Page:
I am curious as to what "innovation" you believe is required. This is a well-proven product just as it is. The 400 Case tractor built in the 70's weighed in around the 770 lb mark. The new 4223's are pushing 1000 lbs and the engines aren't cast iron any more. That extra poundage came from somewhere. The Hydriv system works so why change it to something that is really expensive to repair, like an integrated hydrostatic drive would be? If the hydraulic pump fails in one of these tractors, the owner can install a new one all by himself for two to three hundred dollars depending upon year and model. The drive motors have amazing life to them but even if one failed, those too can be replaced by the homeowner.

Having nearly ten gallons per minute of oil at your fingertips means that the homeowner can design and build his own attachments and power them with hydraulic cylinders or motors. No belts, no pulleys, no driveshafts to worry about. Just push and click two hoses into the PTO and the implement is ready to be used. Switching attachments couldn't be faster or easier.

I don't find anything negative about the Ingersoll's. People bemoan what is happening to the tractors they see on the showroom floors. You hear things such as "They don't make them like they used to." Wrong. Ingersoll not only makes them like they used to but today, they make them even better. There is no need to make garden tractors complicated. Keep It Simple, Stupid is the KISS principle that Ingersoll follows.

Until you and others actually own one, drive one and work on one, then you are at a disadvantage in this conversation. A new Ingersoll isn't for everybody because not everybody can afford one. It is a high-end tractor with a high-end price.

I rarely post here any more but I do look in every now and then. I saw this thread and just wanted to make a few corrections. There are quite a few very good machines out there but I think you'll agree that it's getting tougher to find something that will last for thirty to forty years these days with proper care and maintenance. Although the Ingersoll's do cost quite a bit up front, when you amortize that cost over as little as twenty-years, they don't look so pricey.

This is a discussion forum so I don't look upon your post as being any sort of buzz-kill. Maybe you'll be at one of the tractor shows this year that Ingersoll attends and you will get a chance to try one out. That's the only fair way to assess any product. Anything else is simply speculation.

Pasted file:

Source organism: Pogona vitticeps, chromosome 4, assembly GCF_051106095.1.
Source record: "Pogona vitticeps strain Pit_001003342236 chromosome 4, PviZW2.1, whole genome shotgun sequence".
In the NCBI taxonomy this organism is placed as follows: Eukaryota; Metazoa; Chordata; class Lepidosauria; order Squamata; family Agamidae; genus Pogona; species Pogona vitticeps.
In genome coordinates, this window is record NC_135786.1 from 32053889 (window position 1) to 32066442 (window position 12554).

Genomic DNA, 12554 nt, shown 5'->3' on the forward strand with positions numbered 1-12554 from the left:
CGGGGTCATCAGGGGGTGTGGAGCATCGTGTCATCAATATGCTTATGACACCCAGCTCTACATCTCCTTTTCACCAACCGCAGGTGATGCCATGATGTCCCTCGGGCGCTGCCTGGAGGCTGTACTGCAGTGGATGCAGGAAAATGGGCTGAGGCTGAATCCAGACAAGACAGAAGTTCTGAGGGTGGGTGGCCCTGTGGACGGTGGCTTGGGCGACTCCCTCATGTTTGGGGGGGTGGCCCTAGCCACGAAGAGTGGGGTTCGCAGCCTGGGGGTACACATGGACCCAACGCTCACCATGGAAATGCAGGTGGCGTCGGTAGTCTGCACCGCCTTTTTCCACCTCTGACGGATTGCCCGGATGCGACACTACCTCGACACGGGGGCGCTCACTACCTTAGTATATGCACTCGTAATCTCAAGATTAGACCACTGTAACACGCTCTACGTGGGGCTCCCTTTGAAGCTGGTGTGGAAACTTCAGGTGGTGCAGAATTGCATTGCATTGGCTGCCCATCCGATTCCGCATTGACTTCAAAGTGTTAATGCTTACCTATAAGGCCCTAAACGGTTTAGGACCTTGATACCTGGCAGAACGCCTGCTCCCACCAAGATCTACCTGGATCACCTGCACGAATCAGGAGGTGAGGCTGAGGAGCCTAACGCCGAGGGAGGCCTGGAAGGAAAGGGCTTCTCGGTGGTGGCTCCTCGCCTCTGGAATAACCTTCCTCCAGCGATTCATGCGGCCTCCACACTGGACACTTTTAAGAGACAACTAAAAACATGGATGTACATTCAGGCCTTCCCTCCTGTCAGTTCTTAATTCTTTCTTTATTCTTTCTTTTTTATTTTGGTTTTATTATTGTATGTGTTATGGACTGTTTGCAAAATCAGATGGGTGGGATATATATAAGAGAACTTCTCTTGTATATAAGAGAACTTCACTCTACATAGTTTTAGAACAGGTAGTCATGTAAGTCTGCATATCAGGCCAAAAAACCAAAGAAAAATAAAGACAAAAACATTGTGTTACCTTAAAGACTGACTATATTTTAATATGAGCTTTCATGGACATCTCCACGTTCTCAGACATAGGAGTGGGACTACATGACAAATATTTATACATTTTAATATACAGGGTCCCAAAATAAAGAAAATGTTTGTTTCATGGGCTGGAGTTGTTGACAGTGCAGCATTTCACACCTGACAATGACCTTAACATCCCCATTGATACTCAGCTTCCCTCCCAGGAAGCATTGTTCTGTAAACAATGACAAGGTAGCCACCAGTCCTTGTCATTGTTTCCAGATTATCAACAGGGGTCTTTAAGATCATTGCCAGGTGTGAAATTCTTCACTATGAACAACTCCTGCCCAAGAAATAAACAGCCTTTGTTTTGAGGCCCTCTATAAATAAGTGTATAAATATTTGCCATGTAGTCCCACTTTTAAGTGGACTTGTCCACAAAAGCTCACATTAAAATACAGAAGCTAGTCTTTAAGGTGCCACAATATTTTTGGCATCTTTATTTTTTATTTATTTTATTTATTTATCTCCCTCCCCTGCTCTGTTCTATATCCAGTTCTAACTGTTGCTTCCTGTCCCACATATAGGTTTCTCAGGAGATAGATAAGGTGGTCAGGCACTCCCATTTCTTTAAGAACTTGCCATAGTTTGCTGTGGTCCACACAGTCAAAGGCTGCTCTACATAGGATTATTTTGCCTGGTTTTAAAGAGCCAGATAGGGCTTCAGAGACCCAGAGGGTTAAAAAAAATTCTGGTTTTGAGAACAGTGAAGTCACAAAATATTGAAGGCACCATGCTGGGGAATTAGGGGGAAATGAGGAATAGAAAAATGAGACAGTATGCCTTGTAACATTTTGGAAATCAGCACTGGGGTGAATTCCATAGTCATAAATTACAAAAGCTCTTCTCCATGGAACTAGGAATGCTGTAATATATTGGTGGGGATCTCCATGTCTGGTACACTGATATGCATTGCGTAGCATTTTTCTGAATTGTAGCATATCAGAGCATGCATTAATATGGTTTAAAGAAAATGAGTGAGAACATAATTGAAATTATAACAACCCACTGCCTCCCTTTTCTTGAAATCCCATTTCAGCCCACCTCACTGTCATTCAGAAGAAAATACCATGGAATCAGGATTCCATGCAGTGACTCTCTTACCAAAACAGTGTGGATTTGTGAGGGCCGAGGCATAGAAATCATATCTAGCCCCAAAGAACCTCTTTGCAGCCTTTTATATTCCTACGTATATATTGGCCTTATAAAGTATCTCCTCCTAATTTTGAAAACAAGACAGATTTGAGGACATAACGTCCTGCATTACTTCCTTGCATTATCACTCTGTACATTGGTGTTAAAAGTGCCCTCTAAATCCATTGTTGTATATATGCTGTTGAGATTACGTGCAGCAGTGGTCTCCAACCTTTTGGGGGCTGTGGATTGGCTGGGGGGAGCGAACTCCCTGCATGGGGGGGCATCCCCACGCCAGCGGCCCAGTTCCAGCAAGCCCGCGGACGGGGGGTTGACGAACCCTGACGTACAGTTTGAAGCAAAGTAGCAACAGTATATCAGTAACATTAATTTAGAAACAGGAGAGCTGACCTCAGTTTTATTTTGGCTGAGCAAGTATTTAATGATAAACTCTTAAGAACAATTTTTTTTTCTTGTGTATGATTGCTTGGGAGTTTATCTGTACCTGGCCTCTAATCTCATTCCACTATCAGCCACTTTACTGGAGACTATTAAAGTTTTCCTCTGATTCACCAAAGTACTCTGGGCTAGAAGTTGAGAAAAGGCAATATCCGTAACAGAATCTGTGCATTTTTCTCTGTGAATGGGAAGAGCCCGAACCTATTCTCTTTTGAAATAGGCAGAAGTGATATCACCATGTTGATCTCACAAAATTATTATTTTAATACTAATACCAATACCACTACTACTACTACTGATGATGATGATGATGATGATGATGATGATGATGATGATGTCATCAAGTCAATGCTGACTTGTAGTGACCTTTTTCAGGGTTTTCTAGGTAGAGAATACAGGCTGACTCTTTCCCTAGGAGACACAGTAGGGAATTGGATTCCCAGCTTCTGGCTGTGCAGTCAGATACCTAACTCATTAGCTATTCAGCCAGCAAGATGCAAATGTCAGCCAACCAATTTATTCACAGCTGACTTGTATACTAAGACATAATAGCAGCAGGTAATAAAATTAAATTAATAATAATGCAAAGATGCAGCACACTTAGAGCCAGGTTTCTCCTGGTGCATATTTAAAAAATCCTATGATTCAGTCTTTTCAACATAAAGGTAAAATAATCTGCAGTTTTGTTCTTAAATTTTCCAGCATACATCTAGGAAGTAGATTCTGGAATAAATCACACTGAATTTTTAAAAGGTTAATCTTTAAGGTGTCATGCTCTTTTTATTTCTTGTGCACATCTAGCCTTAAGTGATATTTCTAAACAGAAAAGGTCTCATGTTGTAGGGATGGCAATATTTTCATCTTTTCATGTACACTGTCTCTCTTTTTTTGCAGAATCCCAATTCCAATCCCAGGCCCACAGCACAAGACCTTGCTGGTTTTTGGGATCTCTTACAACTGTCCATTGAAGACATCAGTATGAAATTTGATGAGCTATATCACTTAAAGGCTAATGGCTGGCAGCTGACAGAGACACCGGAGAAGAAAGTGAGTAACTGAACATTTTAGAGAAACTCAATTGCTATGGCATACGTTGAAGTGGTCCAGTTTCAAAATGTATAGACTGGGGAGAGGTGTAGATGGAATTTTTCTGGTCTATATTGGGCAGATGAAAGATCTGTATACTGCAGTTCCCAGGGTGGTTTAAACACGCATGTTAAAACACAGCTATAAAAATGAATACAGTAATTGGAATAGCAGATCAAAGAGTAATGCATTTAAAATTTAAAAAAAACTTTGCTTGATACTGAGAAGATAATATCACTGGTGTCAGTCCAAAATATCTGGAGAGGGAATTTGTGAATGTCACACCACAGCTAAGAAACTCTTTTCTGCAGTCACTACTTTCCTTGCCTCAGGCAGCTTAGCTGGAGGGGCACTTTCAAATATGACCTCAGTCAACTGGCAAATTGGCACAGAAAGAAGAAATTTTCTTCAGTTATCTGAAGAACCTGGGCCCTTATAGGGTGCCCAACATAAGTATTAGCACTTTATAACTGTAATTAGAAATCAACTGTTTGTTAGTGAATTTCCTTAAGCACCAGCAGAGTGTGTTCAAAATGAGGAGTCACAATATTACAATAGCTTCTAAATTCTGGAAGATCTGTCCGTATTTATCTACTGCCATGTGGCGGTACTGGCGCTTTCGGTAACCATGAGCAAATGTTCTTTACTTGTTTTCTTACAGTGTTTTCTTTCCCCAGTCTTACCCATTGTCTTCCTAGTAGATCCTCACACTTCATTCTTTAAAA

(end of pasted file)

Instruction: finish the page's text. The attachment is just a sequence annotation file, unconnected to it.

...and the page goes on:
RE: ingersoll tractors ... pretty cool tranny setup

Very nicely stated kompressor. I am glad Ingersoll is still around and still made in America. Looking forward to see the new models they have coming in the future.

RE: ingersoll tractors ... pretty cool tranny setup

The last Wheelhorse classic 315-8 was porduced in 2007 They are still advertised on the Toro web site but are not being produced anymore

RE: ingersoll tractors ... pretty cool tranny setup

well ... i do enjoy a some good feedback...

and while I do enjoy a well built machine - its likely the nearest Ill get to one of these units - is a used one (at best).

Ill have to keep my eyes open for one that needs a bit of love...


RE: ingersoll tractors ... pretty cool tranny setup

lt150, thank you for your comments.

sergeant... sorry to hear that. One has to wonder why Toro would still keep that model on their site if the stopped making them 2 years ago. Perhaps they still have inventory in their warehouse and on dealer's floor. To me, it's a big loss to see such a worthy machine fade from the scene.

Used Ingersolls and Case tractors show up regularly on Craigslist and e-Bay. If you want one to work around your property, then choose a 444, 446 or 448 Case. Just make sure it is 1971 or newer. There are some mid-80's models that are marked Case/Ingersoll or just Ingersoll. Tractors built in 1989 and up are Ingersoll 4000 series if you wish to have the Hi Wheel model.

Tractors built after 1986 all come with the holding valve built-in so if your property has steep grades, the holding valve is essential.

It is possible to buy an early but still decent 400 series with a deck for less than a grand.

RE: ingersoll tractors ... pretty cool tranny setup

Yes they still have inventory in the warehouse. All other tractors under the Toro label are MTD.

RE: ingersoll tractors ... pretty cool tranny setup

I should have said current Toro label are MTD

RE: ingersoll tractors ... pretty cool tranny setup

Hmmm - looking at youtube for some footage of these (444,446,448) machines, i can see there pretty rugged ... I assume the differences between the 444,446,448 would be the deck size?

Im not a believer in garden tractors needing big motors (with big trannies) - but are the 444/446/448 powered with the same motor - can someone give me a rough idea what those case units were powered with ?